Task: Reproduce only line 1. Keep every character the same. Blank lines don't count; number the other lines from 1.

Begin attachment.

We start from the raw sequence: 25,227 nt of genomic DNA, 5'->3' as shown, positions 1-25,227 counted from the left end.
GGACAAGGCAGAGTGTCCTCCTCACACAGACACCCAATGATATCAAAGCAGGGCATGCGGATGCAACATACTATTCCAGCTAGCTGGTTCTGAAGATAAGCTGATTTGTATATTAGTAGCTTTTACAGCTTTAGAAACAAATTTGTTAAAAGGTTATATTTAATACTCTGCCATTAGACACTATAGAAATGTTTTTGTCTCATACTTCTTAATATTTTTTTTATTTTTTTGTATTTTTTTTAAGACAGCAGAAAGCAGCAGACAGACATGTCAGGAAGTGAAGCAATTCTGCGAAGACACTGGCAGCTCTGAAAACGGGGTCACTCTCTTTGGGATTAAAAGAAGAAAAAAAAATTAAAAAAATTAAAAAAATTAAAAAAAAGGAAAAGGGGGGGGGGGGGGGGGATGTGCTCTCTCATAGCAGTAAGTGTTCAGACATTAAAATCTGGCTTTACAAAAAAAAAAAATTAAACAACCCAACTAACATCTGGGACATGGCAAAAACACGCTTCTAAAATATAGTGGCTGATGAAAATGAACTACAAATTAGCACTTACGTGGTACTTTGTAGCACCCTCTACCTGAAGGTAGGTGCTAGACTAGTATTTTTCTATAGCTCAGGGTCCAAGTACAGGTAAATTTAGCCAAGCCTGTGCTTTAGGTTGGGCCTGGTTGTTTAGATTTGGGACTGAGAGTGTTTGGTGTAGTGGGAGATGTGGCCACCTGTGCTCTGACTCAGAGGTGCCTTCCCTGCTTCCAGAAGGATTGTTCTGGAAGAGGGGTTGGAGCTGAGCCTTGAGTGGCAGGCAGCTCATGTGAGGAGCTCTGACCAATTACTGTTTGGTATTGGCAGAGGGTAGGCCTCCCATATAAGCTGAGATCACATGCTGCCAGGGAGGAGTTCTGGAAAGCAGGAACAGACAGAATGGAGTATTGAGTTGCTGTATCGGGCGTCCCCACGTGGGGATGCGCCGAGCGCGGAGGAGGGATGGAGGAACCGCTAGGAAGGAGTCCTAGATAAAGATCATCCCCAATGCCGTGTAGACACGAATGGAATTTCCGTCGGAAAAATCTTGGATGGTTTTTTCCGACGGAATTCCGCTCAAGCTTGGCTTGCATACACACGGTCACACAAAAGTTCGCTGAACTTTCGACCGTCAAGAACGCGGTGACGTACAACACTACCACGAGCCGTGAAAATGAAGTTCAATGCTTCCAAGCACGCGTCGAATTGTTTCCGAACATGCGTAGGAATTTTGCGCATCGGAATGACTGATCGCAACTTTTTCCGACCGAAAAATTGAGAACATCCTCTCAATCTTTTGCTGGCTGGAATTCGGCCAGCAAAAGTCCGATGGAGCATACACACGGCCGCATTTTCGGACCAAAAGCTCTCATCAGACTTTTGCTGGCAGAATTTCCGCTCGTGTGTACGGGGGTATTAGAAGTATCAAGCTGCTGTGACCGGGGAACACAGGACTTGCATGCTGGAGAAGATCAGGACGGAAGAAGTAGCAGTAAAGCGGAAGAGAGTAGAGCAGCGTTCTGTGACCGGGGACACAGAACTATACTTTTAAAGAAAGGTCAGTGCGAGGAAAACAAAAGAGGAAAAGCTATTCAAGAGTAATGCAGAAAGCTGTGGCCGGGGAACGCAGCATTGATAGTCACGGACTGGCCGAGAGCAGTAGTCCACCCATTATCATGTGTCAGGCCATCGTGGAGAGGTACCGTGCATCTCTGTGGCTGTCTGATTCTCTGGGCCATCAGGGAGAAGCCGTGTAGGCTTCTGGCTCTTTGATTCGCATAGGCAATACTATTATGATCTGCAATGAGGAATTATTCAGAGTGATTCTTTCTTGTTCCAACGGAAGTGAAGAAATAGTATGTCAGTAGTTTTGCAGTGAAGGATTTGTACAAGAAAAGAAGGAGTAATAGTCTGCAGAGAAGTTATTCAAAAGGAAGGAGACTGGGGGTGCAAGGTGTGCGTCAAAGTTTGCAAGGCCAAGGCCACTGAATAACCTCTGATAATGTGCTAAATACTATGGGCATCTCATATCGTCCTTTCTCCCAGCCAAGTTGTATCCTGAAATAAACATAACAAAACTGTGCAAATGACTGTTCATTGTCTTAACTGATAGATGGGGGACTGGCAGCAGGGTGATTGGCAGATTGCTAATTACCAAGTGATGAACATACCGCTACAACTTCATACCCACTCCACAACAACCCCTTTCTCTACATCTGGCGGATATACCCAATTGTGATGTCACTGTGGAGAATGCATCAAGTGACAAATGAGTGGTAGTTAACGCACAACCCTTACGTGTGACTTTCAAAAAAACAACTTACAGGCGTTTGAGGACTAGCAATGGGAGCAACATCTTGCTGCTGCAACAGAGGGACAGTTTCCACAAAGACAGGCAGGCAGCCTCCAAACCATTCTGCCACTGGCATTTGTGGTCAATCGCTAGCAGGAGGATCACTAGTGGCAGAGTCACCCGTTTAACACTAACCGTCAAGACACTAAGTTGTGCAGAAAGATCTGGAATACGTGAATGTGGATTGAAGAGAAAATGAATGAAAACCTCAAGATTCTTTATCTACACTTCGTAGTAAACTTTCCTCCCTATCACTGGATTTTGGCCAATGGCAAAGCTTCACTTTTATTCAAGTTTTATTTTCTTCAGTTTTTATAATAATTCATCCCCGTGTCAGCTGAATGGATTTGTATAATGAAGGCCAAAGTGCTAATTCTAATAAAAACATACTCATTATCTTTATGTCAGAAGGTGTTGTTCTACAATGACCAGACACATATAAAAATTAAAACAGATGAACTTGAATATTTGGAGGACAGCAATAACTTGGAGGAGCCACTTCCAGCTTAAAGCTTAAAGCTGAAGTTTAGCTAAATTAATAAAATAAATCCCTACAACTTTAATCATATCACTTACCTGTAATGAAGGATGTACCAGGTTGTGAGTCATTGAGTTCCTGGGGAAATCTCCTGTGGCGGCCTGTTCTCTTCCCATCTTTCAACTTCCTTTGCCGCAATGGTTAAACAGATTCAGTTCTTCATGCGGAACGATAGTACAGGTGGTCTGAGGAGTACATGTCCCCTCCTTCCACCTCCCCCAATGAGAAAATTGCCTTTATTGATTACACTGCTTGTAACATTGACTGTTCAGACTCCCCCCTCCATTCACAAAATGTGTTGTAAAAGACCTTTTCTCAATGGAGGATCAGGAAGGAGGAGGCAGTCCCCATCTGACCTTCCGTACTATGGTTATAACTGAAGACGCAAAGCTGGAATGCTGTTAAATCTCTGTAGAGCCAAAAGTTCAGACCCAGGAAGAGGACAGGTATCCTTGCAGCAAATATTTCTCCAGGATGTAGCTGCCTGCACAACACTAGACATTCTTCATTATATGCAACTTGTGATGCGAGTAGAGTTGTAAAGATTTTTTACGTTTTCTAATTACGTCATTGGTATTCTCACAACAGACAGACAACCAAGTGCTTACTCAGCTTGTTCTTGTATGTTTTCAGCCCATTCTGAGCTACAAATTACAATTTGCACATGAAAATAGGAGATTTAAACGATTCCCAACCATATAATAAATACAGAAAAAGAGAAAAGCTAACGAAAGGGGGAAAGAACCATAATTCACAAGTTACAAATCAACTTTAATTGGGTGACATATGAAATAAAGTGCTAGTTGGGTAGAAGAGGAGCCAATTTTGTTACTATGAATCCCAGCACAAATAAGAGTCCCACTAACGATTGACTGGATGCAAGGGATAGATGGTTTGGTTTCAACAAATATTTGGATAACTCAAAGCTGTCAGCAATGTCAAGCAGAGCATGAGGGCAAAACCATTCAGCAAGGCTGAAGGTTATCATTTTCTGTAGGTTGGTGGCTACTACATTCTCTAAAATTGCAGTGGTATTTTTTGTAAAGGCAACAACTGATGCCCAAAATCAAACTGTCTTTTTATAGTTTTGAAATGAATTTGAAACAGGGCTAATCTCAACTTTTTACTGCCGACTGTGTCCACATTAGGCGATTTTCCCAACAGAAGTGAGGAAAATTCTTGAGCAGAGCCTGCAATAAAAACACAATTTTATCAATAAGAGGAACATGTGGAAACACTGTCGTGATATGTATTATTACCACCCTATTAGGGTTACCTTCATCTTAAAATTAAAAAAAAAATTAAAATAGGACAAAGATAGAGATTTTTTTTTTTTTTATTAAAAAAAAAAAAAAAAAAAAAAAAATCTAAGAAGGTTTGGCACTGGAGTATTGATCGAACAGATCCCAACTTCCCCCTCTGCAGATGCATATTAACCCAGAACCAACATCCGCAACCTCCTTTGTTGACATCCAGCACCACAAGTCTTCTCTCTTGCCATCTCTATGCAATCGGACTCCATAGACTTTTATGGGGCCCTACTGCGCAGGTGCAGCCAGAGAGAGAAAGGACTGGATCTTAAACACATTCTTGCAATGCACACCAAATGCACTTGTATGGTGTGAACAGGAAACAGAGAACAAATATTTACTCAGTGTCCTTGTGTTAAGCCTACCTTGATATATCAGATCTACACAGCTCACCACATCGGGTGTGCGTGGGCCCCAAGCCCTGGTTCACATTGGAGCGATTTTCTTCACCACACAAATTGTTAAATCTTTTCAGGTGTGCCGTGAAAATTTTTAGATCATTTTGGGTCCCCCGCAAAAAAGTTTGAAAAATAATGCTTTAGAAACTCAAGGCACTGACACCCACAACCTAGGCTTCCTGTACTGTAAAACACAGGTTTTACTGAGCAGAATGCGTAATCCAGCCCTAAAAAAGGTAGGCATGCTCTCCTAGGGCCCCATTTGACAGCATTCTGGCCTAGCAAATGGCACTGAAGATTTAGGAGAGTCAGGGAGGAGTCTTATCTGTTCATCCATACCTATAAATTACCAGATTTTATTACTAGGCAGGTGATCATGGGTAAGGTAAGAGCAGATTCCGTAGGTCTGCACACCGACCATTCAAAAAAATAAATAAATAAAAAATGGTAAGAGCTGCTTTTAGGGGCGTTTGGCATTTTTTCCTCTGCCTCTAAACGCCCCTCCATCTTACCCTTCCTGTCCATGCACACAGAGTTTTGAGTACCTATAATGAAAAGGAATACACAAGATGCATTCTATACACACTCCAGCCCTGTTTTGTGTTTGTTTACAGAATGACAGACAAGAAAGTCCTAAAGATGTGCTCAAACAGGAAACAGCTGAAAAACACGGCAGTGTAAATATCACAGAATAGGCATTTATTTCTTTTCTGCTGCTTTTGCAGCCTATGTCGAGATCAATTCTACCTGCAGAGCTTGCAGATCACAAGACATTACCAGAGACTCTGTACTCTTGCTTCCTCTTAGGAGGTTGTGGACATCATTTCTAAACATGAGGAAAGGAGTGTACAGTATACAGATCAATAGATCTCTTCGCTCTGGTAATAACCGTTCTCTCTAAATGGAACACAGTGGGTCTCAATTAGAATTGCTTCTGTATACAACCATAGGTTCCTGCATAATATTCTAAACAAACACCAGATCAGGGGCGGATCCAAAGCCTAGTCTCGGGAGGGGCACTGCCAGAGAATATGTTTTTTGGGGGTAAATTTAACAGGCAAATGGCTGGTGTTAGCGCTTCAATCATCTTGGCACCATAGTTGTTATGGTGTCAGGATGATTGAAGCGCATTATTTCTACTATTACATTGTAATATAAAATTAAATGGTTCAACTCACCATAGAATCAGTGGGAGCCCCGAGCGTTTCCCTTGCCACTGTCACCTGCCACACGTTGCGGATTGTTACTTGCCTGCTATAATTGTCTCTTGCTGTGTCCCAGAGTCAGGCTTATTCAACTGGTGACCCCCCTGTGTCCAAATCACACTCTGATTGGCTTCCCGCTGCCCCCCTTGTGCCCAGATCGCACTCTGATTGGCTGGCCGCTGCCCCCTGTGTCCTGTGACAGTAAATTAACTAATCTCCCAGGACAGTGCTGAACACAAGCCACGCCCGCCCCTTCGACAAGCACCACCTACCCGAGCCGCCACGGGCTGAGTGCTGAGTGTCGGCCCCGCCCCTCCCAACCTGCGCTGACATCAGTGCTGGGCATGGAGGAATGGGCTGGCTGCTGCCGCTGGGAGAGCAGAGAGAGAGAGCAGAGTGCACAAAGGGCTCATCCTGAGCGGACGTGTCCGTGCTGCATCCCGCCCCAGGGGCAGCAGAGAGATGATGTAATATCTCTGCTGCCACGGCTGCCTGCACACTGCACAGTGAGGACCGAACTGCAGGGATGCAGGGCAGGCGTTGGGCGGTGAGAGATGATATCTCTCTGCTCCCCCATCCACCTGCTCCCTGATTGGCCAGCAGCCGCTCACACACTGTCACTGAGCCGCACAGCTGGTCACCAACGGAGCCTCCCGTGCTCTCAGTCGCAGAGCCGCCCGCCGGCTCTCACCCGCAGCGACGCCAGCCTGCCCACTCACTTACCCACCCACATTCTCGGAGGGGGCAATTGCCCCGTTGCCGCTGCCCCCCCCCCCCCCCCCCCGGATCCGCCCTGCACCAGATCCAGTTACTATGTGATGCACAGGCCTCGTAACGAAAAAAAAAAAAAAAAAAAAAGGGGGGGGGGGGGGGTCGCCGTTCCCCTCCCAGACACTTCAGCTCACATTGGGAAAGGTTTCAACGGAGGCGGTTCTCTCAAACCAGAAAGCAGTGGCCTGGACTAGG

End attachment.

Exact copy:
We start from the raw sequence: 25,227 nt of genomic DNA, 5'->3' as shown, positions 1-25,227 counted from the left end.